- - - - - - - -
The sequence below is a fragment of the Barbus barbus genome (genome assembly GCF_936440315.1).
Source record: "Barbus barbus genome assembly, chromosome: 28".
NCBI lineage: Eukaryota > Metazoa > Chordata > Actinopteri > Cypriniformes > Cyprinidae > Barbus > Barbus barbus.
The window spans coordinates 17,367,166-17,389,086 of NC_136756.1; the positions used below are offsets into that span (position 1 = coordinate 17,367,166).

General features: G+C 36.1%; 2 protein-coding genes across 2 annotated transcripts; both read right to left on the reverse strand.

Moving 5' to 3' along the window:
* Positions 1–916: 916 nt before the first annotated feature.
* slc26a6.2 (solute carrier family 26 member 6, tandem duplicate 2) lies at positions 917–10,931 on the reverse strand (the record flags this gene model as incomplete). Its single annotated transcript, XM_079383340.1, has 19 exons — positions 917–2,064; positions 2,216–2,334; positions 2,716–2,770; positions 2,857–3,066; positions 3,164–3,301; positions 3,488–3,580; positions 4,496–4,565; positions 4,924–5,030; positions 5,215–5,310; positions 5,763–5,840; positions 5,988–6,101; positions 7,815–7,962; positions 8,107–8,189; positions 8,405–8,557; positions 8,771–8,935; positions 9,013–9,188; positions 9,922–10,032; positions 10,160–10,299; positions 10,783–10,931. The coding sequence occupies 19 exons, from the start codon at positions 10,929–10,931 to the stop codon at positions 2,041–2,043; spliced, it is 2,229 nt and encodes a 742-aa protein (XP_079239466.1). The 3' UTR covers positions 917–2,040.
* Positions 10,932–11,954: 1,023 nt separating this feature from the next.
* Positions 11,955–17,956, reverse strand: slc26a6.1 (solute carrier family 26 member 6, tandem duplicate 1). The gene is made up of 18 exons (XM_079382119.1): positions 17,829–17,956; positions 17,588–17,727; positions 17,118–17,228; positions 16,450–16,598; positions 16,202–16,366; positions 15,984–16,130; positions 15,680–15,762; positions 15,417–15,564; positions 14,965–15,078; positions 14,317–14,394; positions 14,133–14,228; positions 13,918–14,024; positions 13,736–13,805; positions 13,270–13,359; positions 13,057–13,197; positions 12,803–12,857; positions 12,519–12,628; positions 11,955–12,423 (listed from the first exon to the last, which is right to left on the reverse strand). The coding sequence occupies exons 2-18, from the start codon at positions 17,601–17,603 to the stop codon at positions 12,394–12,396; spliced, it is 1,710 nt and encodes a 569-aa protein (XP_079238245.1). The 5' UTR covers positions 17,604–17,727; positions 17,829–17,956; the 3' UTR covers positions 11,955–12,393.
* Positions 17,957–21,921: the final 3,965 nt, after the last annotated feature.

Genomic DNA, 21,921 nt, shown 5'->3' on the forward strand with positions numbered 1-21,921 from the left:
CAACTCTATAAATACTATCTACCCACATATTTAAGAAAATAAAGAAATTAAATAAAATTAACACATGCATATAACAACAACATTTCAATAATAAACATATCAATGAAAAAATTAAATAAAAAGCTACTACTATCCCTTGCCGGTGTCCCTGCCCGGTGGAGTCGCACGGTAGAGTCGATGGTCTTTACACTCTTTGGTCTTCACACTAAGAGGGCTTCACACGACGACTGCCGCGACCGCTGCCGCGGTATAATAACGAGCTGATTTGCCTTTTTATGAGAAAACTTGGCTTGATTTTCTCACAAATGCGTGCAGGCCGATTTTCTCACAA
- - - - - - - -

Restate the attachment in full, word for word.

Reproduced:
The sequence below is a fragment of the Barbus barbus genome (genome assembly GCF_936440315.1).
Source record: "Barbus barbus genome assembly, chromosome: 28".
NCBI lineage: Eukaryota > Metazoa > Chordata > Actinopteri > Cypriniformes > Cyprinidae > Barbus > Barbus barbus.
The window spans coordinates 17,367,166-17,389,086 of NC_136756.1; the positions used below are offsets into that span (position 1 = coordinate 17,367,166).

General features: G+C 36.1%; 2 protein-coding genes across 2 annotated transcripts; both read right to left on the reverse strand.

Moving 5' to 3' along the window:
* Positions 1–916: 916 nt before the first annotated feature.
* slc26a6.2 (solute carrier family 26 member 6, tandem duplicate 2) lies at positions 917–10,931 on the reverse strand (the record flags this gene model as incomplete). Its single annotated transcript, XM_079383340.1, has 19 exons — positions 917–2,064; positions 2,216–2,334; positions 2,716–2,770; positions 2,857–3,066; positions 3,164–3,301; positions 3,488–3,580; positions 4,496–4,565; positions 4,924–5,030; positions 5,215–5,310; positions 5,763–5,840; positions 5,988–6,101; positions 7,815–7,962; positions 8,107–8,189; positions 8,405–8,557; positions 8,771–8,935; positions 9,013–9,188; positions 9,922–10,032; positions 10,160–10,299; positions 10,783–10,931. The coding sequence occupies 19 exons, from the start codon at positions 10,929–10,931 to the stop codon at positions 2,041–2,043; spliced, it is 2,229 nt and encodes a 742-aa protein (XP_079239466.1). The 3' UTR covers positions 917–2,040.
* Positions 10,932–11,954: 1,023 nt separating this feature from the next.
* Positions 11,955–17,956, reverse strand: slc26a6.1 (solute carrier family 26 member 6, tandem duplicate 1). The gene is made up of 18 exons (XM_079382119.1): positions 17,829–17,956; positions 17,588–17,727; positions 17,118–17,228; positions 16,450–16,598; positions 16,202–16,366; positions 15,984–16,130; positions 15,680–15,762; positions 15,417–15,564; positions 14,965–15,078; positions 14,317–14,394; positions 14,133–14,228; positions 13,918–14,024; positions 13,736–13,805; positions 13,270–13,359; positions 13,057–13,197; positions 12,803–12,857; positions 12,519–12,628; positions 11,955–12,423 (listed from the first exon to the last, which is right to left on the reverse strand). The coding sequence occupies exons 2-18, from the start codon at positions 17,601–17,603 to the stop codon at positions 12,394–12,396; spliced, it is 1,710 nt and encodes a 569-aa protein (XP_079238245.1). The 5' UTR covers positions 17,604–17,727; positions 17,829–17,956; the 3' UTR covers positions 11,955–12,393.
* Positions 17,957–21,921: the final 3,965 nt, after the last annotated feature.

Genomic DNA, 21,921 nt, shown 5'->3' on the forward strand with positions numbered 1-21,921 from the left:
CAACTCTATAAATACTATCTACCCACATATTTAAGAAAATAAAGAAATTAAATAAAATTAACACATGCATATAACAACAACATTTCAATAATAAACATATCAATGAAAAAATTAAATAAAAAGCTACTACTATCCCTTGCCGGTGTCCCTGCCCGGTGGAGTCGCACGGTAGAGTCGATGGTCTTTACACTCTTTGGTCTTCACACTAAGAGGGCTTCACACGACGACTGCCGCGACCGCTGCCGCGGTATAATAACGAGCTGATTTGCCTTTTTATGAGAAAACTTGGCTTGATTTTCTCACAAATGCGTGCAGGCCGATTTTCTCACAA